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W8JX
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« Reply #10 on: November 10, 2014, 05:16:59 AM »

The more technology you add to drone antenna concept the more likely it is to fail with damaging results. They say KISS. Keep I Simple Stupid. Not much to go wrong with a balloon, no RFI, no noise, weather proof and no damage when it falls.
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Ham since 1969....  Old School 20wpm REAL Extra Class..
AA4HA
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« Reply #11 on: November 10, 2014, 05:41:57 AM »

It would be easier to just buy a bunch of the metalized film party balloons and a tank of helium. Each night you fill a balloon, attach your magnet wire to the balloon and let it rise up. Maybe even load a fishing reel mechanism with magnet wire.

In the dark of the evening. A silver party balloon rises up out of your yard and rises 68.3 feet (80 meter quarter wave dipole). You spend a few hours chatting away. Heck, the balloon since it is metalized film even acts a little bit like a capacity hat for the antenna.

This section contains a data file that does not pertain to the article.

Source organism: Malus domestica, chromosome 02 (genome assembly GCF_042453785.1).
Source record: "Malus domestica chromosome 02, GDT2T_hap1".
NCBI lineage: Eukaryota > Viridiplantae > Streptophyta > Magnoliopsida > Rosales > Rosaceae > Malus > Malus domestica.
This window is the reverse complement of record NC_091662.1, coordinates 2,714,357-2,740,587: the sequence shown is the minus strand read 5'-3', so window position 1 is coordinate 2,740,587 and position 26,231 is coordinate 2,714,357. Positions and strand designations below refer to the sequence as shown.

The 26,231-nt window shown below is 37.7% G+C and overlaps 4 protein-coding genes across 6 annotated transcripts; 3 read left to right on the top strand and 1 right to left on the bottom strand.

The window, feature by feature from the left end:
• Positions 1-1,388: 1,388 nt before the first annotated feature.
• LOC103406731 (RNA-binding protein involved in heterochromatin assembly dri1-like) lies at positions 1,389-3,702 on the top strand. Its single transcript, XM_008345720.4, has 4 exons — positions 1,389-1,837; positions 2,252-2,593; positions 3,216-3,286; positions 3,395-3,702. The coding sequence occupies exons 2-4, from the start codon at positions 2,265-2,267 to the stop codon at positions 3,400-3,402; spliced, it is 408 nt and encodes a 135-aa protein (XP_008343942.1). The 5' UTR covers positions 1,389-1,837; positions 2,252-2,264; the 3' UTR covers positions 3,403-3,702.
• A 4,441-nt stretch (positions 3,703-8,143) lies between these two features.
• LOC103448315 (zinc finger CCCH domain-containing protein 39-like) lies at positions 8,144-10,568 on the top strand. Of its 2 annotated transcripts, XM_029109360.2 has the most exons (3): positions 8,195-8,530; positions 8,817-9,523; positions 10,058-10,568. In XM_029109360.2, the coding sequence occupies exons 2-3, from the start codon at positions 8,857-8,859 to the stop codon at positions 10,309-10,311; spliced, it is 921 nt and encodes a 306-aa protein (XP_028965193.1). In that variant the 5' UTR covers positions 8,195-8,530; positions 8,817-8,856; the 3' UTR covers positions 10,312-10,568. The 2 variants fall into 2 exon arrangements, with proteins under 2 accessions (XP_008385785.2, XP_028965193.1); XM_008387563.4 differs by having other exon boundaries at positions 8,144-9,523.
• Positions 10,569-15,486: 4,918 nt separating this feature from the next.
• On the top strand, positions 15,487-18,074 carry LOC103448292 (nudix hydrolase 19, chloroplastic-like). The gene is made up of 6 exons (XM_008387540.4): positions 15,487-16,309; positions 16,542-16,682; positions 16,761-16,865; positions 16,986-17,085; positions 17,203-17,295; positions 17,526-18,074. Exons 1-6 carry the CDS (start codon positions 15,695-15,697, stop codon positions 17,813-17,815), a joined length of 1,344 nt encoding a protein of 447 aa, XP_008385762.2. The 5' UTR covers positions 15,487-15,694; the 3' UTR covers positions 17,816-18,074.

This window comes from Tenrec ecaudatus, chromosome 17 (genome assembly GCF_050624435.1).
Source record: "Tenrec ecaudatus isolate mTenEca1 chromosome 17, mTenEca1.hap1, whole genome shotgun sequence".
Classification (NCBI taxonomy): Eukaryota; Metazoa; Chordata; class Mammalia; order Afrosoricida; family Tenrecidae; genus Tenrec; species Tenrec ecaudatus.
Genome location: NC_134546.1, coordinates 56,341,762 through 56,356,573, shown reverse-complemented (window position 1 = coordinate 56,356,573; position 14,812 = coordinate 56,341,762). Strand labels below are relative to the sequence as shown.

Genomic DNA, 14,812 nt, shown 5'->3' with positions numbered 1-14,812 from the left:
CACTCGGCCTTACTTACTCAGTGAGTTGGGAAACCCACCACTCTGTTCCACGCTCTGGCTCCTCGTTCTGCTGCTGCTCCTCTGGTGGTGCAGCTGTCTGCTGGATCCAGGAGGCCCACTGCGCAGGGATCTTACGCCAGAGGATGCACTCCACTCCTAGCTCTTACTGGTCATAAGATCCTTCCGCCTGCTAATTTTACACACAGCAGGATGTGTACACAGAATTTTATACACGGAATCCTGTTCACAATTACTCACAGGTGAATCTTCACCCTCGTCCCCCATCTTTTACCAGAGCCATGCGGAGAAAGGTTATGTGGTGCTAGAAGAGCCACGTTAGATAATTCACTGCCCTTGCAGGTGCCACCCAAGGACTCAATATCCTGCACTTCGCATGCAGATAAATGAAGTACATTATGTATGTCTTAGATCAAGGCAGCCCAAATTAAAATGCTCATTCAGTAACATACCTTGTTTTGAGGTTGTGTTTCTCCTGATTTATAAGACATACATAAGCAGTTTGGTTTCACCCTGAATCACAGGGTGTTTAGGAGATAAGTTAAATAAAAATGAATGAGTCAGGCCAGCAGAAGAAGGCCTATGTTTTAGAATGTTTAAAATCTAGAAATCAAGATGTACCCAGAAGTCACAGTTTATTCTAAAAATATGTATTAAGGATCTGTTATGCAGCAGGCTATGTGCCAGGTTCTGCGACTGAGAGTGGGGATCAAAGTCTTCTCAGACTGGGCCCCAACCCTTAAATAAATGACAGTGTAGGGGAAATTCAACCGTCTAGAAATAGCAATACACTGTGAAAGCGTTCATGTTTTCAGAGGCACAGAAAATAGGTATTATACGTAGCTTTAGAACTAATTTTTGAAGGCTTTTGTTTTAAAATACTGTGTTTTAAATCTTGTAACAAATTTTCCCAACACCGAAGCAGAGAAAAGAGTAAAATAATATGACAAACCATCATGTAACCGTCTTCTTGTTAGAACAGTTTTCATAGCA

Done for the night, "snip" with a pair of scissors. The balloon takes off, trailing a 68 foot long piece of wire.

Woes be to any power lines that this balloon and wire might come across. With so little weight on the balloon this thing could go on for miles before it returned to earth.

The next night, stir and repeat.

Now if it is windy and you have that 14KV line in your back yard, that could be bad.
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Ms. Tisha Hayes, AA4HA
Lookout Mountain, Alabama
K5LXP
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« Reply #12 on: November 10, 2014, 06:20:42 AM »